If your company has yet to embrace a future of work that is more diverse and inclusive here are five quick wins to help start your journey:

Ensure everyone is on the same page: When thinking about introducing something new at your company consider how your workplace culture has reacted to change in the past. 

For example, reflect on past situations where new tool, a new supplier or other organisational change was introduced. In the process of introducing change what worked and what did not work? How would you describe your company’s appetite for curiosity and risk? How does appetite change from team to team? Guided by insight from past experiences communicate the business case for inclusion in Asia at your organisation. 

Start small: Make the first steps on your inclusive business journey small and achievable. Invite participation from your team to help you build momentum through a small project.

For example, plan for a workplace seminar, a recruitment drive for diverse talent, a fact finding mission on new markets or other small initiatives to get started. Ensure that your small initiatives are designed with clear time-frames that aligned with direct business outcomes. Illustrate your vision for translating your pilot into a full scale program that adds value to the company. Be explicit about limitations, potential risk-factors, positive and negative outcomes. 

Encourage diversity of participation: Every initiative has a variety of actors who help to conceptualise, build, execute and evaluate the test. Consider how a diversity of perspectives can add value to your project idea.

For example, are your project teams typically dominated by men? Consider how are other genders, ages, personality types, cultural backgrounds and other positions in your company’s structure could be better represented in new initiatives. 

Blind spots and unconscious bias are commonplace in any project. Having a diversity of perspectives on your team will improve your ability to identify blind spots and interpret valuable results that your company can capitalise upon. Be cognizant that diverse teams are most effective if a common ground of mutual respect is established among all members.

Listen, improve and repeat: Things rarely go according to plan. Rather than solving everything through a top down approach consider how feedback from across your organisation can add greater value to future improvements to your business. 

Imagine a scenario where a new deal renders favourable results for the company, but implementing the deal came at a high personal cost for your employees. Would you pursue gains for your company at any cost? How empowered are your employees to give feedback in this situation?

Failure to invite and listen to constructive feedback means that problems get swept under the rug and risk hurting the company down the track. When inviting feedback remember that power dynamics in your company may lead women, people with disabilities or other underrepresented groups to feel that their opinions will not be valued. Employees have more faith in providing feedback when multiple channels for providing constructive input are established. Moreover leadership must commit to listen feedback shared. Garnering feedback from diverse perspectives gives you the best chance of identifying a replicable and sustainable solutions.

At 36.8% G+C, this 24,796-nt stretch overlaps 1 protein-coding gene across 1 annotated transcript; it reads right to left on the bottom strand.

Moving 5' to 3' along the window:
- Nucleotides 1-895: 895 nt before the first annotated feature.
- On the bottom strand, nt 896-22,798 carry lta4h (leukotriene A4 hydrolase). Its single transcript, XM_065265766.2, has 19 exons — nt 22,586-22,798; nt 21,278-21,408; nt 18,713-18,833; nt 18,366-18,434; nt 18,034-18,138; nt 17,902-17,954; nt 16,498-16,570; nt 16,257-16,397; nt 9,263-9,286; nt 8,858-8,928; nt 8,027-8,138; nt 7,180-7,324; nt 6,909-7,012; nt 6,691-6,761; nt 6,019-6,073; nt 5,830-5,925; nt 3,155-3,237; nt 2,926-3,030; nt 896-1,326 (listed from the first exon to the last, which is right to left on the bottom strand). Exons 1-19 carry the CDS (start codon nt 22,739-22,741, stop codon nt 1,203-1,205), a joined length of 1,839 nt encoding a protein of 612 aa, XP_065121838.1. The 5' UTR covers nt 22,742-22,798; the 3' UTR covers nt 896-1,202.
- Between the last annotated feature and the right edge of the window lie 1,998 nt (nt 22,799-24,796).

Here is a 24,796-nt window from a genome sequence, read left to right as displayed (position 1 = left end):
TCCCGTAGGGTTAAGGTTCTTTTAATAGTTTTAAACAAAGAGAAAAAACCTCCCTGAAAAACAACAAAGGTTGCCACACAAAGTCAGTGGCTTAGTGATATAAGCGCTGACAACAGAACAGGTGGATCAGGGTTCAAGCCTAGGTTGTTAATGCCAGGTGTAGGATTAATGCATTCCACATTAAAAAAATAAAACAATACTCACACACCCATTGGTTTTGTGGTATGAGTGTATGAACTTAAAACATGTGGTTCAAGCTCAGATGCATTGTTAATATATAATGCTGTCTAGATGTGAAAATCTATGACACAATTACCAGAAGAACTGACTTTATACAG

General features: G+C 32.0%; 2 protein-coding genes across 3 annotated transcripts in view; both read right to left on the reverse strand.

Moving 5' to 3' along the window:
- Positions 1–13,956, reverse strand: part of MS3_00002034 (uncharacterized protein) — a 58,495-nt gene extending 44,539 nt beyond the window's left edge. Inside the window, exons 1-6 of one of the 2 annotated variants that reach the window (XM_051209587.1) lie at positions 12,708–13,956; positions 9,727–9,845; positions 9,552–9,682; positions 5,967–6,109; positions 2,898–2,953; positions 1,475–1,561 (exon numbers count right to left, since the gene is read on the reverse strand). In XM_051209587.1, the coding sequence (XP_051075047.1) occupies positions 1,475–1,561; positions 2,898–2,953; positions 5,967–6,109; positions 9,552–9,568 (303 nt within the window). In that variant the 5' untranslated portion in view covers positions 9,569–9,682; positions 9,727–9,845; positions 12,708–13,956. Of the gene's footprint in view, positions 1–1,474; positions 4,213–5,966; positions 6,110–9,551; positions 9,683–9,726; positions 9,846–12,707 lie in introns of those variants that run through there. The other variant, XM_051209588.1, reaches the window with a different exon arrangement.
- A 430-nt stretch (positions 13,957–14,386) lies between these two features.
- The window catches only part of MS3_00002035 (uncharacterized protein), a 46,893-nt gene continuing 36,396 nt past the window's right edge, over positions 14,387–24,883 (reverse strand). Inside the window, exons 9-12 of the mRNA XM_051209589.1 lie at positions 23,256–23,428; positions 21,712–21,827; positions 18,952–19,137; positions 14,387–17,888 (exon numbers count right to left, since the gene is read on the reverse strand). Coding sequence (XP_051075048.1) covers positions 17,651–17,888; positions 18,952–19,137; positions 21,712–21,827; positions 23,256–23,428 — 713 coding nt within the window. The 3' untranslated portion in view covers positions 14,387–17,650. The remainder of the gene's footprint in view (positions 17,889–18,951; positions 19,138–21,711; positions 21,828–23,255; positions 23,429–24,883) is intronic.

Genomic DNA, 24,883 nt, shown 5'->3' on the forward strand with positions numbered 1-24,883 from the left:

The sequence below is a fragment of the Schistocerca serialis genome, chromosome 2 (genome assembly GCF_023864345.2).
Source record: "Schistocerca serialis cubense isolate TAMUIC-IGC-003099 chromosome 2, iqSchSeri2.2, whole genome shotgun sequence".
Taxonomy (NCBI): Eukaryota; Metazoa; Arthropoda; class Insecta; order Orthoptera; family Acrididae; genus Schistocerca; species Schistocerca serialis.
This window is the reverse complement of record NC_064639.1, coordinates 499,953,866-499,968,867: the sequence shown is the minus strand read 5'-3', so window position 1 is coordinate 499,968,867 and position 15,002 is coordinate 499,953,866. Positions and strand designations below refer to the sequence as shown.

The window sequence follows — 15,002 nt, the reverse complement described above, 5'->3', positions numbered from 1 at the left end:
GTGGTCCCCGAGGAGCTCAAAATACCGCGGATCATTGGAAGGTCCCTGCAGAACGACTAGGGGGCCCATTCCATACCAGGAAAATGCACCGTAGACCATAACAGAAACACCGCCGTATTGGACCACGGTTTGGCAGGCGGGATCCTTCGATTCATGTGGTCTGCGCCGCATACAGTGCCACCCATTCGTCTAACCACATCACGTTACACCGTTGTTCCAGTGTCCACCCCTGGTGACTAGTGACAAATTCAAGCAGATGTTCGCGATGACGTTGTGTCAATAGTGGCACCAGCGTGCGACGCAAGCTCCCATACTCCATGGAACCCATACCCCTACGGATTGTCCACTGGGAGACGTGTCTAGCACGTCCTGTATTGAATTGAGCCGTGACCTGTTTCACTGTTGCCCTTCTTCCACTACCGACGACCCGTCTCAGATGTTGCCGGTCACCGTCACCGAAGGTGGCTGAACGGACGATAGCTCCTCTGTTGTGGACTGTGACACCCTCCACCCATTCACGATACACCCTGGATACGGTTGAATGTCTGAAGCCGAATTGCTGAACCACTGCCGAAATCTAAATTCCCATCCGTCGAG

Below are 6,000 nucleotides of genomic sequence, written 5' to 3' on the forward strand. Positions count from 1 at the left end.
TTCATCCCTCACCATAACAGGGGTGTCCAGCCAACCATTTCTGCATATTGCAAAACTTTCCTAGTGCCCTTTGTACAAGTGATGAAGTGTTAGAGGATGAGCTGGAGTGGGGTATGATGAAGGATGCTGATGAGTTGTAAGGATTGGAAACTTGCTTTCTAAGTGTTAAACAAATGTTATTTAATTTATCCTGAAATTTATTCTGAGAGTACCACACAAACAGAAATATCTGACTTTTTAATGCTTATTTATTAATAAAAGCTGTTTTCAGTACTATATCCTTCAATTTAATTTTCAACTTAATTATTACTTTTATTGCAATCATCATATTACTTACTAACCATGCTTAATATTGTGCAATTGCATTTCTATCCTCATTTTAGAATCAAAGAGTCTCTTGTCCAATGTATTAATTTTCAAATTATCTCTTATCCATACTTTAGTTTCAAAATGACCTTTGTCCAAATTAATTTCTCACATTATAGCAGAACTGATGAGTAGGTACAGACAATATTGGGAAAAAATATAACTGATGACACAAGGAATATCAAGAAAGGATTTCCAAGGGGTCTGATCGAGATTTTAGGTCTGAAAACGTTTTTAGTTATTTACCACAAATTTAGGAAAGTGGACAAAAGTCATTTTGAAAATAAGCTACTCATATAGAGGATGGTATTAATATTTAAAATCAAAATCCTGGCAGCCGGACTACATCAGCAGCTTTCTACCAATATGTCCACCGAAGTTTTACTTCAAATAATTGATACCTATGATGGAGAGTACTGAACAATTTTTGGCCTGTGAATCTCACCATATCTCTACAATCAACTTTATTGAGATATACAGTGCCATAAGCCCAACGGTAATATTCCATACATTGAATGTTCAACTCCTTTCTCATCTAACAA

Form a diversity council: Augment your business strategy with input from experts with diverse perspectives.

For example, establish a council of customers of diverse ages, genders, abilities, races and cultural backgrounds to perform an advisory role for your team’s business strategies and product or service design. Having regular input from structured diversity council in an invaluable asset that helps your company identify blind spots, new market opportunities and new sales channels.

To be sure, some people say that the future of work means that technology will render many jobs obsolete. While this argument may be true, it fails to consider the jobs created through diversification of customers and markets. 

In summary, continual learning and improvement, underpinned by an inclusive workplace culture where diverse perspectives are valued, are the key components for any team wanting to build resilience for the future.

While we wait for the future to unfold, implementing inclusive business practices today is a small but significant step towards future proofing your company.

Follow Catalyse Consulting and stay informed with news and resources tailored to help organisational leaders in Asia cultivate an inclusive, high-performing environment.

Copyright © 2019 Catalyse Consulting. All rights reserved.

How Your Startup Can Promote Diverse Hiring and Inclusive Leadership

How Your Startup Can Promote Diverse Hiring and Inclusive Leadership

Diverse Hiring and Inclusive Leadership Is How Startups Thrive

The biggest challenge for any startup founder is to achieve high productivity from a lean team with a tight budget. Shortages in local talent and stiff competition from larger employers are major obstacles that startups in Singapore must overcome in order to succeed. Many local startup founders already hire diverse talent only to struggle with integrating teams of different capabilities, genders, ages and cultural backgrounds.

Come, join Roslina Chai and Laurindo Garcia from Catalyse Consulting for a panel discussion with Beverly Dolor from WeWork on 20th August, 2019. At this discussion, founders and hiring managers will be able to:

  • Learn how inclusive recruitment practices can help startups gain the competitive edge in the Singapore talent market.
  • Gain tips on nurturing an inclusive workplace culture that enables diverse teams to become high performing teams.
  • Hear case studies of Singapore startups who have led successfully through inclusion.

Roslina and Laurindo are both serial entrepreneurs with a background in tech startups in Asia. Catalyse Consulting is a proud member of the WeWork Community.

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Copyright © 2019 Catalyse Consulting. All rights reserved.